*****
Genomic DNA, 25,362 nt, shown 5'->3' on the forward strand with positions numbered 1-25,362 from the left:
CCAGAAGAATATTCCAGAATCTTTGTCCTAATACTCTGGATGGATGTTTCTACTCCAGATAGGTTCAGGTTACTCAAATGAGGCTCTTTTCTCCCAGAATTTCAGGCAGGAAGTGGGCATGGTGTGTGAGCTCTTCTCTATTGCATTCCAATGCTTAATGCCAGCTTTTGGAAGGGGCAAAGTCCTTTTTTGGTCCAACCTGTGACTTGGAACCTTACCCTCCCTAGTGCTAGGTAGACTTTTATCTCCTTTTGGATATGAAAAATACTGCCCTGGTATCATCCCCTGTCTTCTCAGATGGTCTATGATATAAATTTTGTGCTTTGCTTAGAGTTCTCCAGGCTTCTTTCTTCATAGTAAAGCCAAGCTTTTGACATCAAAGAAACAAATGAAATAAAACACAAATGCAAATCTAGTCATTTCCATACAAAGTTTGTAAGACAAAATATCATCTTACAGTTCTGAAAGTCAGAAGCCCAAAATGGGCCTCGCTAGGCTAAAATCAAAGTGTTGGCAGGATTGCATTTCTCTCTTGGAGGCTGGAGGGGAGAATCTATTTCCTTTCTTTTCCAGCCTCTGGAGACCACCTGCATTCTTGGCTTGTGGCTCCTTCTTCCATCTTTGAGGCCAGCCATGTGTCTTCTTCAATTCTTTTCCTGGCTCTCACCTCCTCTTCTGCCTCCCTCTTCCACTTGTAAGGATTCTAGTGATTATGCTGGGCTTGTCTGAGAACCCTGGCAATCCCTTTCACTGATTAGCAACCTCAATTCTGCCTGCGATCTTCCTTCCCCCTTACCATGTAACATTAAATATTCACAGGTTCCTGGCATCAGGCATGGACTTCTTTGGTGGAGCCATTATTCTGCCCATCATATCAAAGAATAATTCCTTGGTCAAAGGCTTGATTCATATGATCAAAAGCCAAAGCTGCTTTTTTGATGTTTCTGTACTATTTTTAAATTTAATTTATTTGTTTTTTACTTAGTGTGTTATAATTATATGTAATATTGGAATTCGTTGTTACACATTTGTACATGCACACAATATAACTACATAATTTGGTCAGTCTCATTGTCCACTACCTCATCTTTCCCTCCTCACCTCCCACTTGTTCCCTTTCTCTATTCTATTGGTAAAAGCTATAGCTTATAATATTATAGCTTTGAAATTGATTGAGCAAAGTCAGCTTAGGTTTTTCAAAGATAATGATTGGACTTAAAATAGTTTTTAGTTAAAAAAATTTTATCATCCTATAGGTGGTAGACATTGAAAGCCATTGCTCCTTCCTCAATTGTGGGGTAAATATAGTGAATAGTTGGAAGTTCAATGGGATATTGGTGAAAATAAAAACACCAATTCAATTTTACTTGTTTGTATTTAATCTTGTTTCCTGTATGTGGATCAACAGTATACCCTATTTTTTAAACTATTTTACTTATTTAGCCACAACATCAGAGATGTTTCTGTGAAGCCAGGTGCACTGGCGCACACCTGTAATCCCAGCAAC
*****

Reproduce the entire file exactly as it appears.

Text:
Genomic DNA, 25,362 nt, shown 5'->3' on the forward strand with positions numbered 1-25,362 from the left:
CCAGAAGAATATTCCAGAATCTTTGTCCTAATACTCTGGATGGATGTTTCTACTCCAGATAGGTTCAGGTTACTCAAATGAGGCTCTTTTCTCCCAGAATTTCAGGCAGGAAGTGGGCATGGTGTGTGAGCTCTTCTCTATTGCATTCCAATGCTTAATGCCAGCTTTTGGAAGGGGCAAAGTCCTTTTTTGGTCCAACCTGTGACTTGGAACCTTACCCTCCCTAGTGCTAGGTAGACTTTTATCTCCTTTTGGATATGAAAAATACTGCCCTGGTATCATCCCCTGTCTTCTCAGATGGTCTATGATATAAATTTTGTGCTTTGCTTAGAGTTCTCCAGGCTTCTTTCTTCATAGTAAAGCCAAGCTTTTGACATCAAAGAAACAAATGAAATAAAACACAAATGCAAATCTAGTCATTTCCATACAAAGTTTGTAAGACAAAATATCATCTTACAGTTCTGAAAGTCAGAAGCCCAAAATGGGCCTCGCTAGGCTAAAATCAAAGTGTTGGCAGGATTGCATTTCTCTCTTGGAGGCTGGAGGGGAGAATCTATTTCCTTTCTTTTCCAGCCTCTGGAGACCACCTGCATTCTTGGCTTGTGGCTCCTTCTTCCATCTTTGAGGCCAGCCATGTGTCTTCTTCAATTCTTTTCCTGGCTCTCACCTCCTCTTCTGCCTCCCTCTTCCACTTGTAAGGATTCTAGTGATTATGCTGGGCTTGTCTGAGAACCCTGGCAATCCCTTTCACTGATTAGCAACCTCAATTCTGCCTGCGATCTTCCTTCCCCCTTACCATGTAACATTAAATATTCACAGGTTCCTGGCATCAGGCATGGACTTCTTTGGTGGAGCCATTATTCTGCCCATCATATCAAAGAATAATTCCTTGGTCAAAGGCTTGATTCATATGATCAAAAGCCAAAGCTGCTTTTTTGATGTTTCTGTACTATTTTTAAATTTAATTTATTTGTTTTTTACTTAGTGTGTTATAATTATATGTAATATTGGAATTCGTTGTTACACATTTGTACATGCACACAATATAACTACATAATTTGGTCAGTCTCATTGTCCACTACCTCATCTTTCCCTCCTCACCTCCCACTTGTTCCCTTTCTCTATTCTATTGGTAAAAGCTATAGCTTATAATATTATAGCTTTGAAATTGATTGAGCAAAGTCAGCTTAGGTTTTTCAAAGATAATGATTGGACTTAAAATAGTTTTTAGTTAAAAAAATTTTATCATCCTATAGGTGGTAGACATTGAAAGCCATTGCTCCTTCCTCAATTGTGGGGTAAATATAGTGAATAGTTGGAAGTTCAATGGGATATTGGTGAAAATAAAAACACCAATTCAATTTTACTTGTTTGTATTTAATCTTGTTTCCTGTATGTGGATCAACAGTATACCCTATTTTTTAAACTATTTTACTTATTTAGCCACAACATCAGAGATGTTTCTGTGAAGCCAGGTGCACTGGCGCACACCTGTAATCCCAGCAAC